The Japan Credit Rating Agency (JCR) has maintained the Philippines’ credit rating at ‘A-‘ with a “stable” outlook due to the country’s strong growth amid high inflation.
“The ratings mainly reflect the country’s high and sustained economic growth performance underpinned by solid domestic demand and its resilience to external shocks,” the agency said in a press release on Friday.
JCR said the country’s resilient growth is supported by an external debt kept low relative to gross domestic product (GDP) and high dollar reserves. However, income disparity still needs to be addressed.
“The economy was generally on a recovery path in 2022 backed by strong private consumption as the COVID-19 (coronavirus disease 2019) pandemic subsided, with its real GDP recovering to exceed the pre-pandemic level,” it added.
Last year, the Philippine economy expanded by 7.6%, exceeding the government’s 6.5-7.5% target, data from the Philippine Statistics Authority showed. It was also the country’s best growth since 1976 and one of the strongest in the region.
Household consumption also rose by 8.3% in 2022 from a year earlier. On the demand side, household spending was the biggest contributor to GDP.
According to the JCR, strong private consumption in the country last year was fueled by improved employment, increased mobility, and strong remittances.
The country’s unemployment rate eased to 5.4% last year, its lowest since the 5.1% in 2019 or before the pandemic.
Based on central bank data, cash remittances hit a record high in 2022, jumping by 3.6% to $32.54 billion last year. It exceeded the previous record of $31.42 billion in 2021.
However, JCR said it sees the country’s real GDP slowing to 6% due to high inflation and continued policy tightening, hitting the lower end of the government’s 6-7% target.
Headline inflation slowed to 8.6% in February, from the 14-year high 8.7% in January. Still, this was faster than the 3% in February 2022.
February marked the 11th straight month inflation was above the 2-4% target of the central bank.
To tame inflation, the Bangko Sentral ng Pilipinas (BSP) raised the benchmark interest rates by 400 basis points (bps) since May 2022, bringing the key policy rate to a near 16-year high of 6%.
Meanwhile, the country’s banking industry remains healthy, the credit rater said, as the gross non-performing loan (NPL) ratio fell to 3.2% at end-2022,
It also cited the Philippines’ external debt balance, which was “kept contained” at 26.8% of GDP as of end-September last year, while dollar reserves stood at $99.3 billion at end-February.
“These indicate the robustness of the country’s foreign currency liquidity position. JCR holds the view that the country will show its high resilience even when global risk-off moves are triggered again,” it said.
The agency also said it maintained the country’s “stable” outlook as the economy is seen to stay “highly resilient” against external shocks.
The Department of Finance (DOF) said in a press release that the ‘A-’ credit rating with “stable” outlook means lower credit risks and gives the country better access to the international bond market and favorable interest rates.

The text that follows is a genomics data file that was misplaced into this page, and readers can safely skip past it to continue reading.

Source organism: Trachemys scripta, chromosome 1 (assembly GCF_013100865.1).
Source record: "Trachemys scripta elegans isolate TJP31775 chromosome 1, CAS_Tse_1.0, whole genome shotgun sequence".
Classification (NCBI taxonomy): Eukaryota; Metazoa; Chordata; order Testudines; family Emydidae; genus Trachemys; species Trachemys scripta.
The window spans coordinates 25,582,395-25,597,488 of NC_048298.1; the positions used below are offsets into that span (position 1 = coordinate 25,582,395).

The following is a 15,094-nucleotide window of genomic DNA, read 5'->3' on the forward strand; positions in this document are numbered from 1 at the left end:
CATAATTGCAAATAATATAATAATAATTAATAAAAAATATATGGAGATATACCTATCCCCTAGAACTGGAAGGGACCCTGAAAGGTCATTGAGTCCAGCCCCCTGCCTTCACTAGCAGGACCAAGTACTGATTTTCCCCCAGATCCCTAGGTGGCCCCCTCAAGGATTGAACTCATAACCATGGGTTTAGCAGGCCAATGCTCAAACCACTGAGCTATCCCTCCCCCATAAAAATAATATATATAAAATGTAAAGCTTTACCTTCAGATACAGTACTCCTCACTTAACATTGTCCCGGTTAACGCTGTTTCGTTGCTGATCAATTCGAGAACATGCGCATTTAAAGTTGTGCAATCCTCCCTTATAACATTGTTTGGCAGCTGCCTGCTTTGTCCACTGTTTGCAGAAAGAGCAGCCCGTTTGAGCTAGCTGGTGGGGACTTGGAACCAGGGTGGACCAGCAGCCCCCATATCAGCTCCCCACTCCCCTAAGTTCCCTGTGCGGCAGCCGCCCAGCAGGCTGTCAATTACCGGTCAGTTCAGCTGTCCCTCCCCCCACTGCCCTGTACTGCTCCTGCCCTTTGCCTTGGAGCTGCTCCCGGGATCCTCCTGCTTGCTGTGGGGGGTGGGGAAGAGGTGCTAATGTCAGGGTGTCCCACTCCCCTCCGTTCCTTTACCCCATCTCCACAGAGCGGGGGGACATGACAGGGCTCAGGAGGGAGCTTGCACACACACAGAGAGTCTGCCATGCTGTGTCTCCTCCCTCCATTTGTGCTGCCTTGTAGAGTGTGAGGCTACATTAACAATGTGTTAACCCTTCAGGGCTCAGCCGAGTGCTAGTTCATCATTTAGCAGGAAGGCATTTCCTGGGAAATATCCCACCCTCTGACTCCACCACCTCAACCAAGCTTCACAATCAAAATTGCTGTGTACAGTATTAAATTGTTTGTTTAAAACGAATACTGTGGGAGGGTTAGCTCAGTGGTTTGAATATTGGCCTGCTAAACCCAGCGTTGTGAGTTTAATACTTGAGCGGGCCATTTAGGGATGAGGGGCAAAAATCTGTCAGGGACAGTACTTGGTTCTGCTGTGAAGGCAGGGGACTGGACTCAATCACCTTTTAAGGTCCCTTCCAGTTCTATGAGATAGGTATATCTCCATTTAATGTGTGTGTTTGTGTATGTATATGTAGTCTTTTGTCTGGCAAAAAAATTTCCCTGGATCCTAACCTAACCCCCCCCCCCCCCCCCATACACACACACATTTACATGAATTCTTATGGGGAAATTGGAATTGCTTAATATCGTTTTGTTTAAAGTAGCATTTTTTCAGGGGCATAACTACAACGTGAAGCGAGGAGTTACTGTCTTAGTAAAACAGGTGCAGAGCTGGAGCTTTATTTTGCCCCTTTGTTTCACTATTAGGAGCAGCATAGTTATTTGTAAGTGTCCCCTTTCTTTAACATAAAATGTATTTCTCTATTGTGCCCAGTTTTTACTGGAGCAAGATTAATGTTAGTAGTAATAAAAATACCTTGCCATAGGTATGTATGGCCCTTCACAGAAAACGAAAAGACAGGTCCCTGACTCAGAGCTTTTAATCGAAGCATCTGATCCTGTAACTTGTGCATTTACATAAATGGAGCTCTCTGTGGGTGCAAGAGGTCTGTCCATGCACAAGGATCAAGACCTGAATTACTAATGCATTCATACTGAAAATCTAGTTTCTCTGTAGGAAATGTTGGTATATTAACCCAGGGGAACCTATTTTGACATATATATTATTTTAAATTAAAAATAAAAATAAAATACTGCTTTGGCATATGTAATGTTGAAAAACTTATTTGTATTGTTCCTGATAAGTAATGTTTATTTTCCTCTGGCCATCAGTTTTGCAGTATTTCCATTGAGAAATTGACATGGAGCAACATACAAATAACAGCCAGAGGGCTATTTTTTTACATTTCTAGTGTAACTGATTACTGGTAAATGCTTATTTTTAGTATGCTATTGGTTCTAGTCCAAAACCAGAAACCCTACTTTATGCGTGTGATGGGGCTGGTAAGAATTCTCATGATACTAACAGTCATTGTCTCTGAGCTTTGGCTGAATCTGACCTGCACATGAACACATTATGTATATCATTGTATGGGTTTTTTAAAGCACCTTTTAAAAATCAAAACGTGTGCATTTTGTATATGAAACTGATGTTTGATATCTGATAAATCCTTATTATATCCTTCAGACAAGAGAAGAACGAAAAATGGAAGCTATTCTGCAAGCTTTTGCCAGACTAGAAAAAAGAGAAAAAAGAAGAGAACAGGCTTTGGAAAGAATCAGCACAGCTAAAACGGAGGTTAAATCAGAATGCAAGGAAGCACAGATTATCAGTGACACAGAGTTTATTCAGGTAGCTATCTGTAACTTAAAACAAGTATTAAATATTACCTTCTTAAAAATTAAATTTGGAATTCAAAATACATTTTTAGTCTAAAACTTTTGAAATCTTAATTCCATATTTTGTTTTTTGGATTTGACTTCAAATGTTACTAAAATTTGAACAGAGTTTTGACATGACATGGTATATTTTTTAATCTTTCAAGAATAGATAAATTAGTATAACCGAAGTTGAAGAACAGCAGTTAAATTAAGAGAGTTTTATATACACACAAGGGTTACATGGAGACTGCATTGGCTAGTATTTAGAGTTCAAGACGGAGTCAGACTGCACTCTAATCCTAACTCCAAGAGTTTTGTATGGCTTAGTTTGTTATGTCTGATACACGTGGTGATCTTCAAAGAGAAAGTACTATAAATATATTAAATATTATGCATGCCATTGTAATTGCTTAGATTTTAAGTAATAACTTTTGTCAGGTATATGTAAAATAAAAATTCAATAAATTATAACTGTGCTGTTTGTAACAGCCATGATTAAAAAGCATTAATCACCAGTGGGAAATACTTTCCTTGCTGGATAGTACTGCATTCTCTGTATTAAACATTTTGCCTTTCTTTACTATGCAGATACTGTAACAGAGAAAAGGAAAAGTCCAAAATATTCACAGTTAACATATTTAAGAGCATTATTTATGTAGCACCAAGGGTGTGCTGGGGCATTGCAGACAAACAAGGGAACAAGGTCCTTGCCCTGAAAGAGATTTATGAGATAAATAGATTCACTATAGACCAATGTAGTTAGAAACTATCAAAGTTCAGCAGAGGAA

“Moreover, it increases investor confidence in the country that may lead to more foreign direct investments (FDIs),” the DOF added.
Data released by the BSP on Friday showed FDI inflows reached $9.2 billion in 2022, 23.2% lower than the $12 billion net inflows seen in 2021. However, it surpassed the $8.5-billion projection of the central bank for the year.
Meanwhile, the debt watcher said the budget deficit remained high last year due to “increased spending to sustain economic recovery,” adding that expanding the tax base and improving fiscal expenditures is crucial to bring down deficit and debt levels.
The national government’s fiscal deficit reached P1.61 trillion in 2022, higher than the revised P1.502-trillion target set by the Development Budget Coordination Committee (DBCC).
This brought the fiscal deficit to 7.33% of GDP, exceeding the DBCC target of 6.9%. This year, the government expects the deficit to settle at 6.1% of GDP.
“Before the pandemic, the government had promoted a policy aimed for fiscal soundness by keeping the budget deficit at about 3% of GDP. The deficit has been widening since 2020 due to the impact of pandemic measures,” JCR said.
The national government’s outstanding debt stood at P13.42 trillion last year, bringing the debt stock to 60.9% of GDP. This was lower than the 61.8% target, but still above the 60% threshold considered manageable by multilateral lenders for developing economies.
The government aims to bring down the debt-to-GDP ratio to less than 60% by 2025, and to 51.5% by 2028.
JCR also noted the Philippine government’s commitment to emphasizing infrastructure development.
Under the Philippine Development Plan, the government plans to spend 5-6% on infrastructure.
“The sustained infrastructure development is expected to have an effect of underpinning the recovery of the economy. In addition, the plan sets an important goal of reducing the poverty rate from 18.1% in 2021 to less than 9% by 2028,” it said.
Finance Secretary Benjamin E. Diokno in a statement said that the administration is “committed to maintaining sound macroeconomic fundamentals and achieving its fiscal targets by continuing the course of sound fiscal management.”
“The country’s recent structural reforms will also enable the country to withstand the pandemic shocks and map a route to recovery,” he added. — Keisha B. Ta-asan with Luisa Maria Jacinta C. Jocson